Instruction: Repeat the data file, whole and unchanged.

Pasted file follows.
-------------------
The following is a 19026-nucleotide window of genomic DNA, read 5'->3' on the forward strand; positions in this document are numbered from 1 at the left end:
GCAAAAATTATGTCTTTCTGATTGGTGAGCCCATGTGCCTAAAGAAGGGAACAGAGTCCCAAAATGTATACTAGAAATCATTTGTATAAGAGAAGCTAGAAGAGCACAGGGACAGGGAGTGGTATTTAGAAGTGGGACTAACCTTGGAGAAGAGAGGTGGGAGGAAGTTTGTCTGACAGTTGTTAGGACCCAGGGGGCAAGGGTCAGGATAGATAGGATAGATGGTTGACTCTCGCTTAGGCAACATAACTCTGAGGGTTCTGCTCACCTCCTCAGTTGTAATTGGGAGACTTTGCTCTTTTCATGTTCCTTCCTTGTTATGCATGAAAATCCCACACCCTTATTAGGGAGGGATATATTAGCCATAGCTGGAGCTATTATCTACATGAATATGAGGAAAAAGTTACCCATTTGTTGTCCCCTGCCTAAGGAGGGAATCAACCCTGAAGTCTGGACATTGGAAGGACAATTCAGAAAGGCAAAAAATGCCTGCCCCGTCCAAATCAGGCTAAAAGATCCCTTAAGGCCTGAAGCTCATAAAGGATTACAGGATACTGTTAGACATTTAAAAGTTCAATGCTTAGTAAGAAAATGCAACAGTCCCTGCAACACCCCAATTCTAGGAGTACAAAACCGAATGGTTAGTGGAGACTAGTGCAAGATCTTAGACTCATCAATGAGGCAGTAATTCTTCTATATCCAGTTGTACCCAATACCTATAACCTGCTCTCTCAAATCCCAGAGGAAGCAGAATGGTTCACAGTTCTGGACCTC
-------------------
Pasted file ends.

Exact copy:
The following is a 19026-nucleotide window of genomic DNA, read 5'->3' on the forward strand; positions in this document are numbered from 1 at the left end:
GCAAAAATTATGTCTTTCTGATTGGTGAGCCCATGTGCCTAAAGAAGGGAACAGAGTCCCAAAATGTATACTAGAAATCATTTGTATAAGAGAAGCTAGAAGAGCACAGGGACAGGGAGTGGTATTTAGAAGTGGGACTAACCTTGGAGAAGAGAGGTGGGAGGAAGTTTGTCTGACAGTTGTTAGGACCCAGGGGGCAAGGGTCAGGATAGATAGGATAGATGGTTGACTCTCGCTTAGGCAACATAACTCTGAGGGTTCTGCTCACCTCCTCAGTTGTAATTGGGAGACTTTGCTCTTTTCATGTTCCTTCCTTGTTATGCATGAAAATCCCACACCCTTATTAGGGAGGGATATATTAGCCATAGCTGGAGCTATTATCTACATGAATATGAGGAAAAAGTTACCCATTTGTTGTCCCCTGCCTAAGGAGGGAATCAACCCTGAAGTCTGGACATTGGAAGGACAATTCAGAAAGGCAAAAAATGCCTGCCCCGTCCAAATCAGGCTAAAAGATCCCTTAAGGCCTGAAGCTCATAAAGGATTACAGGATACTGTTAGACATTTAAAAGTTCAATGCTTAGTAAGAAAATGCAACAGTCCCTGCAACACCCCAATTCTAGGAGTACAAAACCGAATGGTTAGTGGAGACTAGTGCAAGATCTTAGACTCATCAATGAGGCAGTAATTCTTCTATATCCAGTTGTACCCAATACCTATAACCTGCTCTCTCAAATCCCAGAGGAAGCAGAATGGTTCACAGTTCTGGACCTC